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 Trill Fingering
Author: Ken 
Date:   1999-09-01 20:39

In a piece our band is playing, my part has a trill from middle A to middle C#. Any fingering experts out there that can help out? Thanks.

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 RE: Trill Fingering
Author: Doug 
Date:   1999-09-01 23:34

First, finger the C# using the right hand little finger. Keeping the right hand on the clarinet and not ever removing it, move the left hand to throat A fingering, keeping at least the 3rd finger of the left hand on the clarinet. Now, slowly, move from the A fingering to the C# fingering ( you will be moving only two fingers and your thumb in the left hand.) Do this in a very structured, rhythmic manner, perhaps thinking very, very even 16th notes. Practice this movement until you can gain some speed in the change from one note to the other. Even if it never gets super fast, if you are playing this efficient motion evenly and with clarity, it will do very well. By the way, a trill covers only the pitch distance of a step or a half step. Technically what is being asked of you in the music is called a "tremolo". We've all seen these passages in music that prove one thing: many composer don't understand very well the fingering complexities of the instrument.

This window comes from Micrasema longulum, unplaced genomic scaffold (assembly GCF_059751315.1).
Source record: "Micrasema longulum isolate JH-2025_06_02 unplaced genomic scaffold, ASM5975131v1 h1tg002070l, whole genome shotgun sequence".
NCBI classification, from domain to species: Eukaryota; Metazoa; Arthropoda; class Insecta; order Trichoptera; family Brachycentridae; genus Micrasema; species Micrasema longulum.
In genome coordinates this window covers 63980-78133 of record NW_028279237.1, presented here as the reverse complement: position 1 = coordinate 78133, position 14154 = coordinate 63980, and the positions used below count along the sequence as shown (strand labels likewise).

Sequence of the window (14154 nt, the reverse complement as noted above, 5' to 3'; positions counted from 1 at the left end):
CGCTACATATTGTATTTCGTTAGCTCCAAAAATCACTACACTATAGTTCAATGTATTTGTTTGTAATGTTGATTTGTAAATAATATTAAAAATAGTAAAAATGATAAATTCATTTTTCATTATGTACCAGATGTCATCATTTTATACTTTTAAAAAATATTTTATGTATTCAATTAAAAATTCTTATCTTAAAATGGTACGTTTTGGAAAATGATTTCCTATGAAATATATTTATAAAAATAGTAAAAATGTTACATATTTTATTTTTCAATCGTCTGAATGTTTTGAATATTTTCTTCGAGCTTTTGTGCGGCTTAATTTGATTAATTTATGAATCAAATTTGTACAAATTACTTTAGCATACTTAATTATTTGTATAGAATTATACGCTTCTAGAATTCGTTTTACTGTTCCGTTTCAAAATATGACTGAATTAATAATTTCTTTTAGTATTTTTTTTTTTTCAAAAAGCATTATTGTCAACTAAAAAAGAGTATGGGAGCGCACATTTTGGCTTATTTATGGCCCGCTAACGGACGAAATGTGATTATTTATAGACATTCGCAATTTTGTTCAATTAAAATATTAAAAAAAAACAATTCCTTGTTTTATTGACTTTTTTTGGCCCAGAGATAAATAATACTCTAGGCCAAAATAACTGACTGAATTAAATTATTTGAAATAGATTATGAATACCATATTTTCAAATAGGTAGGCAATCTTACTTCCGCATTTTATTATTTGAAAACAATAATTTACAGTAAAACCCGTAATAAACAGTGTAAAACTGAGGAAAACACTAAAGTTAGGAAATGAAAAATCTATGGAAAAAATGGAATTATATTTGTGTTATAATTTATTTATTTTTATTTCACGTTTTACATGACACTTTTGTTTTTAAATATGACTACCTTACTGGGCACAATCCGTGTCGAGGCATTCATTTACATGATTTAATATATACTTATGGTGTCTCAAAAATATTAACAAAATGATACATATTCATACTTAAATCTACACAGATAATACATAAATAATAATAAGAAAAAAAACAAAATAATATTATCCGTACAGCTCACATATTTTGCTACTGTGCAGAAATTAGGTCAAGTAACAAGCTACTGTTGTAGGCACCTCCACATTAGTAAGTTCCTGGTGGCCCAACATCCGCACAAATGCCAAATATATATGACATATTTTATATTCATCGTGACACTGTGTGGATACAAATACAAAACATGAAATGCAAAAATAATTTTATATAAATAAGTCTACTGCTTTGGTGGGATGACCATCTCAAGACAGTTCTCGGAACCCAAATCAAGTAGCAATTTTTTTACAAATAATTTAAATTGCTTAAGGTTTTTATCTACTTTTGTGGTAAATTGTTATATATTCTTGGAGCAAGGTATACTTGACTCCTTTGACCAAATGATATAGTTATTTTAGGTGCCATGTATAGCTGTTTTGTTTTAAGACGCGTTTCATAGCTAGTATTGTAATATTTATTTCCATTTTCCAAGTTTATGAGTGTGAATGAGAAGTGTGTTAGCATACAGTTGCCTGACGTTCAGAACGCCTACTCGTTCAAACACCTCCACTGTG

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 RE: Trill Fingering
Author: William Fuller 
Date:   1999-09-02 02:17

What is the name of this piece? I seem to remember playing an overture with consecutive patterns like you described and I remember treating them all as if they were 16th note tremelos rather than trills. Doug is right about some composers and arrangers not knowing the instruments fingering problems.

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 RE: Trill Fingering
Author: Al 
Date:   1999-09-02 15:41

This one is almost impossible. It little matters. Since it's a band piece,the players can slowly alternate between the two notes at their own pace and the effect will be OK. The above post sums up what arrangers don't know.

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